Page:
Also, to be fair, the elementary analysis book which Hardy wrote under the title A Course of Pure Mathematics by today's standards would hardly qualify as a book on 'pure math' anyway.

>I mean, I don't think it is fair to blame scientists, engineers, workers, etc. - let alone the tools that they use

I think it should be fair. It's no secret what these precision guided bombs are being used for, so why should the nerds that continue to work on them be free of culpability?

The invention of the nuclear bomb has led to the most peaceful period in human history. So to whatever extent the scientists and engineers who had some part in creating those bombs are culpable, they should be considered heroes.

No, it didn't. Democide in the 20th century, the death toll of which far outstripped the death toll from conventional warfare, reached its peak after the use of nuclear weapons against civilians in Japan. The notion that the post-nuclear era has been "peaceful" either absolutely or relatively is completely, ridiculously false.

Nuclear power is a fact of nature. It simply exists. Learning this doesn't cost you any innocence; it is nature itself that has conspired to make such things possible, not humans.

I'd like to hear more on this idea that nukes prove pure math not innocent. Surely it's applied maths (and physics, and engibeerung) that created nukes?

Sure, but what you think is pure maths today might become applied maths tomorrow. So nothing we consider today to be pure is necessarily so.

Is the apology for posting something that should have been HTML as a PDF?

Why Hypertext Markup Language rather than Portable Document Format? Because you like ads?

PDF is meant for paper. HTML is meant for screens.

Learn LaTeX and then come back here. Or better yet, learn LaTeX, write some documents, wait 10 years, then come back after revisiting those documents.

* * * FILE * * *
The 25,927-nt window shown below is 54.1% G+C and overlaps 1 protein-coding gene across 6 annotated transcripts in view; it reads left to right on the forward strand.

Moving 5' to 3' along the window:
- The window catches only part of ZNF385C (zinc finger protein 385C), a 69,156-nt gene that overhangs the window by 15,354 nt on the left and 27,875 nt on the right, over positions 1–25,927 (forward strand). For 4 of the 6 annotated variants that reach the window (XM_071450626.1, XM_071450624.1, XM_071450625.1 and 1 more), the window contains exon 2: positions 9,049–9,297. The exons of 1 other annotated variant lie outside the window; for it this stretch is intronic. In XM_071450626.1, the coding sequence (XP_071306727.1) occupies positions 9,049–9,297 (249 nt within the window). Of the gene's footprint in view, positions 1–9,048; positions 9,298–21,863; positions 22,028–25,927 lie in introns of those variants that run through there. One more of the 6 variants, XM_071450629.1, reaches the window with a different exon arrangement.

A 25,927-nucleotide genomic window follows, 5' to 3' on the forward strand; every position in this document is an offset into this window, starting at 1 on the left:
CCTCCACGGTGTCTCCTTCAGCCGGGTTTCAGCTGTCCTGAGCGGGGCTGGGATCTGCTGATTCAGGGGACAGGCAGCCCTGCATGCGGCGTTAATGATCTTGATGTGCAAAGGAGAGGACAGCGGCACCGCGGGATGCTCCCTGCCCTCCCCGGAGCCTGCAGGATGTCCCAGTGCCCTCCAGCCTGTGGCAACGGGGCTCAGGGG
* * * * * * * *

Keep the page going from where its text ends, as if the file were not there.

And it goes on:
I think I first started learning LaTeX in 2007 or 2008. I began writing HTML around 1995. IMO, anything resembling a "document" that you expect to be useful longer than a year or two should be written in LaTeX, or at least something based directly on TeX. Alternatively, just use plain text. Anything else just doesn't have a comparable shelf-life.

Whether it was intended to render to screen or print is totally irrelevant. If anything, stay away from screen-oriented formats because there hasn't been a standard "screen" format like, ever, with the possible exception of TTY geometries.

And output format isn't even the half of the relevant qualities to worry about when it comes to shelf-life. TeX is basically written in Pascal. TeX is a standard as well as its own future-proof implementation, permitting pixel-perfect reproduction across decades. I expect direct ports of TeX to Web Assembly not long after the standard sees adoption.

Of course, TeX is not the same thing as PDF; not even remotely. But TeX is oriented toward the world of hard copies, and I hardly see that as a fault. But even if so, it's de minimis in the grand scheme of things.

Actually, 99% of written materials might be perfectly readable (on a computer screen) in plain text format. For them even HTML is an overkill. A good reader app will let you choose the RX ("reader's experience"), but even a simple text viewer/editor would do the job most of the time.